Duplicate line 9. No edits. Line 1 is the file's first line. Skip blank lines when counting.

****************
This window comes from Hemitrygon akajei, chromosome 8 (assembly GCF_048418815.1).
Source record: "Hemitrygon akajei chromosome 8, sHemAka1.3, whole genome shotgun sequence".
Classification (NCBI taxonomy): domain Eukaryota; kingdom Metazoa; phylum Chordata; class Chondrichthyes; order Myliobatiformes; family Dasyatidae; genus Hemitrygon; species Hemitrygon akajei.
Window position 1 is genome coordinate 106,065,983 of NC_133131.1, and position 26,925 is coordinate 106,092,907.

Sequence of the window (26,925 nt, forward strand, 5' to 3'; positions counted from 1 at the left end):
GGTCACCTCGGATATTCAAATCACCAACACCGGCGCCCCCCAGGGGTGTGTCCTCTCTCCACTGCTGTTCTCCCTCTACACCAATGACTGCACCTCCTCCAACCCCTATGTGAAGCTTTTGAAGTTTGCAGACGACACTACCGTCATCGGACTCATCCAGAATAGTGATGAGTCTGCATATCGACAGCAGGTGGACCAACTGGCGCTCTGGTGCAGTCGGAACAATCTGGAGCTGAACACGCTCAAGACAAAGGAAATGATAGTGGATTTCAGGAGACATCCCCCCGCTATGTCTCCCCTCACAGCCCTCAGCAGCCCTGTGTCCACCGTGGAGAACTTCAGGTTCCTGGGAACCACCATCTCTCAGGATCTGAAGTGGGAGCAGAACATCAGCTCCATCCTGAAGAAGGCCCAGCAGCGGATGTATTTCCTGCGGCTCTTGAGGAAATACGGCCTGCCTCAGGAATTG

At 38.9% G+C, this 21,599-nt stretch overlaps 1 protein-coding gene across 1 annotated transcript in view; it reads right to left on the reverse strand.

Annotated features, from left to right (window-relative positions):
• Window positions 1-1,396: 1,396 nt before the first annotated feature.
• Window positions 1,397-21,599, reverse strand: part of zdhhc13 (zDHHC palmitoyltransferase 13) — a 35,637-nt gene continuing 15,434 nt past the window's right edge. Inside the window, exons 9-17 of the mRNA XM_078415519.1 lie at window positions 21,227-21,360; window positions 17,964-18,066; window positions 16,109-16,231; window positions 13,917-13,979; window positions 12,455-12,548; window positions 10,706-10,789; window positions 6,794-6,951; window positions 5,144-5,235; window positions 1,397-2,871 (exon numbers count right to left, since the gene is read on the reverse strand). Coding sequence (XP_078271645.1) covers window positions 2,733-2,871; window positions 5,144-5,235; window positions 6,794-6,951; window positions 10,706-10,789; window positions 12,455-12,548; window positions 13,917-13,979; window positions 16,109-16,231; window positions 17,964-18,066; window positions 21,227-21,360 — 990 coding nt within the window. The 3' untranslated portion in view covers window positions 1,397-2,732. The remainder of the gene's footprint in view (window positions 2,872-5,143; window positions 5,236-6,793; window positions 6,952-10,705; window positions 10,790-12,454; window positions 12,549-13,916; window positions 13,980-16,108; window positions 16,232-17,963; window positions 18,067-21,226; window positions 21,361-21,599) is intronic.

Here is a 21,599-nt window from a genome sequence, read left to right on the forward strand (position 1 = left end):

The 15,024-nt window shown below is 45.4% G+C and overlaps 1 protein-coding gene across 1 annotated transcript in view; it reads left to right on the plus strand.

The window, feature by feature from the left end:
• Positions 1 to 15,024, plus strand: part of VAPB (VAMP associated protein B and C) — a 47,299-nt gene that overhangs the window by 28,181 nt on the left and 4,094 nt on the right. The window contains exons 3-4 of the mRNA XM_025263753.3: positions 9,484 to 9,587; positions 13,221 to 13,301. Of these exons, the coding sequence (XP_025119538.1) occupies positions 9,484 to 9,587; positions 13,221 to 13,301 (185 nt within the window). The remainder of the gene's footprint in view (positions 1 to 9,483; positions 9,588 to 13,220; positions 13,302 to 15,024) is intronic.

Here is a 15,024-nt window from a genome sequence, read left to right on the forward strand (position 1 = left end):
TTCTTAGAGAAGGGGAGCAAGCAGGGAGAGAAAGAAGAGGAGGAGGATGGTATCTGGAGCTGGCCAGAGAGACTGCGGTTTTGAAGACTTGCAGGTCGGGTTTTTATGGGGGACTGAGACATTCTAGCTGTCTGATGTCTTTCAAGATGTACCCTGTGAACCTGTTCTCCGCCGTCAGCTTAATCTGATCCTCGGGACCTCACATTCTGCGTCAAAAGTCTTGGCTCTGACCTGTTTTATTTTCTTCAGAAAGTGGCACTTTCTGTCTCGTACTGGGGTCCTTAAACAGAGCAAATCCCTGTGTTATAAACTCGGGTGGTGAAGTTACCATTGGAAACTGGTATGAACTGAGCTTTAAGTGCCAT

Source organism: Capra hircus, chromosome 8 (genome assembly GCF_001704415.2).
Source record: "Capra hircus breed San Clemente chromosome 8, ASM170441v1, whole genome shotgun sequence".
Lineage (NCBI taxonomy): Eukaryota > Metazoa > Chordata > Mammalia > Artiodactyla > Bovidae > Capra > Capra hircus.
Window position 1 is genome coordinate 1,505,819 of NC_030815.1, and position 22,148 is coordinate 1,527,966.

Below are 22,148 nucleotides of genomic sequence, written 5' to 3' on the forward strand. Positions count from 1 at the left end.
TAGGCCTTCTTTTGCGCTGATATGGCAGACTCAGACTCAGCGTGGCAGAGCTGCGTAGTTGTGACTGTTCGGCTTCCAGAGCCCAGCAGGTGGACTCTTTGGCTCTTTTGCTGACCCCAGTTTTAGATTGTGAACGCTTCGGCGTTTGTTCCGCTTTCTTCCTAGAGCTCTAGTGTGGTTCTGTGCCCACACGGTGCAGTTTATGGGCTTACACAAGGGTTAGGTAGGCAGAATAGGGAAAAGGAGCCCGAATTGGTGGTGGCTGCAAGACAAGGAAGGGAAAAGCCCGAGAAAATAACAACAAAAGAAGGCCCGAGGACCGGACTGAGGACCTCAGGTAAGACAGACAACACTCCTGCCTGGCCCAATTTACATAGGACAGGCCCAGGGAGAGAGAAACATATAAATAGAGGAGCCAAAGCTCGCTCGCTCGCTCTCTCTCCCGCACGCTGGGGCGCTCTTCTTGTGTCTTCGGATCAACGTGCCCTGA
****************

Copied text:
• Window positions 1-1,396: 1,396 nt before the first annotated feature.